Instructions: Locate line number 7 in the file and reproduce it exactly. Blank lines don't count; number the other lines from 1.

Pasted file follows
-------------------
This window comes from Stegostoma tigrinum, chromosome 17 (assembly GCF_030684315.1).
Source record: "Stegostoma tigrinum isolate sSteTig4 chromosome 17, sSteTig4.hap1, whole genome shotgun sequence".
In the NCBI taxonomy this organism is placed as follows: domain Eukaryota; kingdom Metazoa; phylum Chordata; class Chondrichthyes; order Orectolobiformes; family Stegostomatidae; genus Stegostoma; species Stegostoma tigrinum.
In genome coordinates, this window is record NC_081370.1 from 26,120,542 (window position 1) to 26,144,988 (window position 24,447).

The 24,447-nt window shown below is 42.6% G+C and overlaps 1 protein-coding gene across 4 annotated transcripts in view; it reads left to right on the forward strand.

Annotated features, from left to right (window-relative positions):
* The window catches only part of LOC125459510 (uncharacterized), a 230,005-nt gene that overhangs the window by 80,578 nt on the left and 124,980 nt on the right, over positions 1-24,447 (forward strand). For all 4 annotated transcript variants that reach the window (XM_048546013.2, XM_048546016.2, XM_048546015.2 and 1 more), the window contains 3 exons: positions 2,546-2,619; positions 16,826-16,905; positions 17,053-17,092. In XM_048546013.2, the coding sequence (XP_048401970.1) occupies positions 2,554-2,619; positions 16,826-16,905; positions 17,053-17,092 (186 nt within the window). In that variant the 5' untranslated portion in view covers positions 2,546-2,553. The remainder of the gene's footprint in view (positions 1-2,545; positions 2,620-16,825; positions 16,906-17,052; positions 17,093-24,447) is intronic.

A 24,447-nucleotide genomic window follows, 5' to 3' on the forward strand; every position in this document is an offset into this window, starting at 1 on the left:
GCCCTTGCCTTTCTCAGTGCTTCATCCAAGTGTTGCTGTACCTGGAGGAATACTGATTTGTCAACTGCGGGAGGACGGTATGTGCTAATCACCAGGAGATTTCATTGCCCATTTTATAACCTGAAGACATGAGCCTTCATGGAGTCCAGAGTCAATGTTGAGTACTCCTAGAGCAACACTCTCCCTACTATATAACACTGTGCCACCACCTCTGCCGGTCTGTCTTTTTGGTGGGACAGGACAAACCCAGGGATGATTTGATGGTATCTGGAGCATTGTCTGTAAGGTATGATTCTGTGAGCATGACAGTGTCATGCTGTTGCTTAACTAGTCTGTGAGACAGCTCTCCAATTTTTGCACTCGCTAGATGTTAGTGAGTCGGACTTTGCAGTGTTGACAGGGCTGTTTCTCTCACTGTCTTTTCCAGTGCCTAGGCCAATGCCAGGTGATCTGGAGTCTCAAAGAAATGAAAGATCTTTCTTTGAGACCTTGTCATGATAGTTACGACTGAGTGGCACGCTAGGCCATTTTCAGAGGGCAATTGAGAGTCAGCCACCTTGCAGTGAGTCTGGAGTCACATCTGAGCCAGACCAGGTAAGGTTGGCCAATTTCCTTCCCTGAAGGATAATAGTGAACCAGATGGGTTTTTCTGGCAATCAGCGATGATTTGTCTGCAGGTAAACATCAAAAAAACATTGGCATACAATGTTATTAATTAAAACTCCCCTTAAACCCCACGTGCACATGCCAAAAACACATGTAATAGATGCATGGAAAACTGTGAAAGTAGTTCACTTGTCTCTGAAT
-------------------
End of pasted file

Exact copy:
* The window catches only part of LOC125459510 (uncharacterized), a 230,005-nt gene that overhangs the window by 80,578 nt on the left and 124,980 nt on the right, over positions 1-24,447 (forward strand). For all 4 annotated transcript variants that reach the window (XM_048546013.2, XM_048546016.2, XM_048546015.2 and 1 more), the window contains 3 exons: positions 2,546-2,619; positions 16,826-16,905; positions 17,053-17,092. In XM_048546013.2, the coding sequence (XP_048401970.1) occupies positions 2,554-2,619; positions 16,826-16,905; positions 17,053-17,092 (186 nt within the window). In that variant the 5' untranslated portion in view covers positions 2,546-2,553. The remainder of the gene's footprint in view (positions 1-2,545; positions 2,620-16,825; positions 16,906-17,052; positions 17,093-24,447) is intronic.